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Thread: Brining...

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    Brining...

    Do you? Don't you? Any favorite brine recipes?

    I just wing it with some salt and a little suger... did some great boneless pork chops last year! I probably had a recipe at one time, but cannot seem to figure out where from...

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  2. Back To Top    #2

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    Brining is pretty much a must these days, as lean as they make pork... Try using some apple cider vinegar and some mustard seeds in your pork brine next time - really works nicely.

    I don't have any brine recipes though - just wing it...
    Darren
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    Hi Grace, my wife just started brining whole chickens this past winter I asked her where she had heard of it she gave me this link http://bbq.about.com/cs/barbecuetips/a/aa112000b.htm

    I gave the first page a quick read where it describes the process - there are also links to some recipes. I hope yoou find the link useful - Ted
    Luv& Luk
    -Ted

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    A friend told me how to brine about 2 years ago. He made a Thanksgiving turkey that was the best I've ever had (Don't tell Grandma), turns out he brined it over night. Since then, I do most of my pork chops and chicken that way before I grill. Keeps everything very moist and tasty!!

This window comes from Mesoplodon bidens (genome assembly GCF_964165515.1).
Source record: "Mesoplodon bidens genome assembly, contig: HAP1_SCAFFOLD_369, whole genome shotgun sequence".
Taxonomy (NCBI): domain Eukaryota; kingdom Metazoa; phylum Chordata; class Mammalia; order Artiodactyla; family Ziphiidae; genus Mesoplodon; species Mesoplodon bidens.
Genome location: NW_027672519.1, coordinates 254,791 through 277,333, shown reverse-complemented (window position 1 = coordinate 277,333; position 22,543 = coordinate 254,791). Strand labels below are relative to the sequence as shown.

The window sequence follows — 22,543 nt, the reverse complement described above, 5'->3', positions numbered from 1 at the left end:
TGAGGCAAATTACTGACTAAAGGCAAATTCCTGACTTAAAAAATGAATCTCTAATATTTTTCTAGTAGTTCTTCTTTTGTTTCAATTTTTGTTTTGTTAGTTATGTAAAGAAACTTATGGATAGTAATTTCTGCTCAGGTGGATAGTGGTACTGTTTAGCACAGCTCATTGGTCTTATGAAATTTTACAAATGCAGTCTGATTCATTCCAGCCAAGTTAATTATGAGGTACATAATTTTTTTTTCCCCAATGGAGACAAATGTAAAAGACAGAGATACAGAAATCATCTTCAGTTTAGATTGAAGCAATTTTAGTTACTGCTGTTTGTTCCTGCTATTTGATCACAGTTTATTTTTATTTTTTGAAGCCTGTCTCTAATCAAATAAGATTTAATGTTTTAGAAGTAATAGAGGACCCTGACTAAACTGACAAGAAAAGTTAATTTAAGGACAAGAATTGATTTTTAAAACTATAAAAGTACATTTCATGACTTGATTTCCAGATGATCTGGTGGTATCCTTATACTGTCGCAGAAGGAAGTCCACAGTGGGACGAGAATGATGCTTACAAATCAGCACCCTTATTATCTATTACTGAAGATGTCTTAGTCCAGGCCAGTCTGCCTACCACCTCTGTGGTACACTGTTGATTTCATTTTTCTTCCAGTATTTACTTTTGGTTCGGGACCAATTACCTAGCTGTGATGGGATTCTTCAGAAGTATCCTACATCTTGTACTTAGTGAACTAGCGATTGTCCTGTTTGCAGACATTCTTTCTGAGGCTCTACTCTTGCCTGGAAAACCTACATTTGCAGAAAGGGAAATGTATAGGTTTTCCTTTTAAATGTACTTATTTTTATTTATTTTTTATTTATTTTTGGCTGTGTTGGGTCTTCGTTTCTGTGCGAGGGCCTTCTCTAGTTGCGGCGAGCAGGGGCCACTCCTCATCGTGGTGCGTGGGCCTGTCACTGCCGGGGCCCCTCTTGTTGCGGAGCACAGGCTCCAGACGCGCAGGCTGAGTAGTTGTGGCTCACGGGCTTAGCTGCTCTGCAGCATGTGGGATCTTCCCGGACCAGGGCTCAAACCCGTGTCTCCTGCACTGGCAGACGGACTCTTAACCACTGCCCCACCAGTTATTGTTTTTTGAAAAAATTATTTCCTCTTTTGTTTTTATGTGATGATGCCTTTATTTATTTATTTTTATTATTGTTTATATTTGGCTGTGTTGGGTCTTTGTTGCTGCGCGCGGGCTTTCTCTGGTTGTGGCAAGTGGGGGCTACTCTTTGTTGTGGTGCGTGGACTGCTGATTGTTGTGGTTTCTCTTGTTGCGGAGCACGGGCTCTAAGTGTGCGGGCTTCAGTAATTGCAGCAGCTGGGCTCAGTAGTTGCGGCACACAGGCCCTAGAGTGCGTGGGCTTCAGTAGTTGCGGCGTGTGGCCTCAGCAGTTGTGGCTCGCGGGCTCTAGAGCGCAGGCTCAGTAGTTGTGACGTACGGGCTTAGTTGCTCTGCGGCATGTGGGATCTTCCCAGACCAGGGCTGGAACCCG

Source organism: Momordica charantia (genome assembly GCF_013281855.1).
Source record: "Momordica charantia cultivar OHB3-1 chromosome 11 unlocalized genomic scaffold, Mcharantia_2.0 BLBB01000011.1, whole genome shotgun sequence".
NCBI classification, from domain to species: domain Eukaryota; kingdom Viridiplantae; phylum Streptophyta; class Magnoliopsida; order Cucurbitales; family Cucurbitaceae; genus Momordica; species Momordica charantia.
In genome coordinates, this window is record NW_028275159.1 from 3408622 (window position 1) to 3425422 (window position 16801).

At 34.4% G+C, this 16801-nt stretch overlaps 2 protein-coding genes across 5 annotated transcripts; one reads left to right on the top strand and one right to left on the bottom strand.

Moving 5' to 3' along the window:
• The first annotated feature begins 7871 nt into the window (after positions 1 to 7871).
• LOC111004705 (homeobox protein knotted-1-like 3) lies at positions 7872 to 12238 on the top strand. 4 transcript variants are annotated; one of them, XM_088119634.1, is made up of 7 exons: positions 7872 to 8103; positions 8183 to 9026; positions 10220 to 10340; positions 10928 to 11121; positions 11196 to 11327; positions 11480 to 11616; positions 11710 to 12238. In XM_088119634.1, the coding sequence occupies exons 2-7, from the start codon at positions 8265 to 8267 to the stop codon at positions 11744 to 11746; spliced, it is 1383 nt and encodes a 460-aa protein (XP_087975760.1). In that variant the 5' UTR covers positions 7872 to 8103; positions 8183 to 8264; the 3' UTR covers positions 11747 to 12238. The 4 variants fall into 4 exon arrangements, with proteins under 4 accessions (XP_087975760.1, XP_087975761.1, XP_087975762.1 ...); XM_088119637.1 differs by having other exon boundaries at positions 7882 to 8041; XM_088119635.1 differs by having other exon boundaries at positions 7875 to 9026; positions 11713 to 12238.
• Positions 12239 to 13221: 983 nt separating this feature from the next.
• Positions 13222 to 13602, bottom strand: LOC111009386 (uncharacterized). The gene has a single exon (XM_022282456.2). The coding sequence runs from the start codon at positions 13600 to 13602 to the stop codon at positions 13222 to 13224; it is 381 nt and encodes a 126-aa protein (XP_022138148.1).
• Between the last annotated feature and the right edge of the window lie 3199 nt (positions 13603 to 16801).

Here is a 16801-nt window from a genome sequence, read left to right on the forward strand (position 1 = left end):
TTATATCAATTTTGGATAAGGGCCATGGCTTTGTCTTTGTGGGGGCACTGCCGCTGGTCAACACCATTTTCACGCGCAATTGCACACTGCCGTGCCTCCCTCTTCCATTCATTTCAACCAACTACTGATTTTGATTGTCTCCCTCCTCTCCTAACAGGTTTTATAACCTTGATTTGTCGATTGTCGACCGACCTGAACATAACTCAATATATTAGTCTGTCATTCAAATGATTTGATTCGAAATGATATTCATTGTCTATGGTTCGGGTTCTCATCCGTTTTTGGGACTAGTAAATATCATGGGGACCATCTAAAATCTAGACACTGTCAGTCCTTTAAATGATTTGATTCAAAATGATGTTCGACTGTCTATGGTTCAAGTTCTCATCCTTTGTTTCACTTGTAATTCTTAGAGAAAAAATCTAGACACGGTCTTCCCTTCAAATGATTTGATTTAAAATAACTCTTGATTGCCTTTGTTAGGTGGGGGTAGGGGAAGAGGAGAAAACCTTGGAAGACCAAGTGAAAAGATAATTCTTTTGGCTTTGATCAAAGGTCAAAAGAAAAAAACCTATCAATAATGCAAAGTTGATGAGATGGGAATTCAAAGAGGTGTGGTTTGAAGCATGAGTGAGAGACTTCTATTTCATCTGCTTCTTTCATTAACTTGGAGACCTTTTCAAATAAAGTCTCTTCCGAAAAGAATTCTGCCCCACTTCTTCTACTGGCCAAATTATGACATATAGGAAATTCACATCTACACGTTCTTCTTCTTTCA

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    Love the brine. kinda still a secret around here. Really makes killer ribs.
    In addition to the salt, i also add at times:

    apple juice
    brown sugar
    pineapple juice
    any good meat rub
    beer
    good ole Kentucky bourbon

    Pork tenderloins brine great too. take em out and rub lightly with "big bubba's rubba", then smoke @ 250 til done. i found the rub and other good stuff @ www.peppersofkeywest.com
    They sell great meat mops there too. look just like a floor mop only much smaller. great for soppin on the sauce.
    Cal C.

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  6. Back To Top    #6

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    Grace,
    try this one:

    Jamaican jerk pork tenderloin

    4 cups unsweetened pineapple juice
    1/2 cup coarse kosher salt
    1/4 cup brown sugar
    1/4 cup rum
    2 tbsp jerk seasoning (i like big bubba's rubba)

    combine in a bowl, sometimes i'll heat it on the stove to help dissolve the salt. strip the "skin" off the tenderloin and clean it up good with a sharp knife. marinate 12-14 hours.
    remove from brine, rinse the meat lightly, pat it dry. lightly coat it with olive oil and just dust it with a bit more big bubba's rubba. smoke that puppy @ 250 til done. use a meat thermometer and get it to about 155-160. take it off and cover with foil for 5- 10 min. (the internal temp will rise 5 more degrees) slice thin. take bows, smack your mama.
    2nd try: adjust sugar and salt to your palate. add more rum...dark kind.
    Cal C.

    22k ig vl, hayward 2sp northstar, hayward pro series sand filter, aqua logic ps-8 wireless controls with swg, hayward (eus) heat pump, polaris 280 cleaner.

  7. Back To Top    #7
    mmm now I'm getting hungry... it is 30's and rainy today, no grilling for me!
    C'mon back, spring!!

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    SeanB's Avatar
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    I've never tried brining, but I guess it makes sense. The salt solution is going to go into the meat which has a lower salinity, taking the seasoning along with it.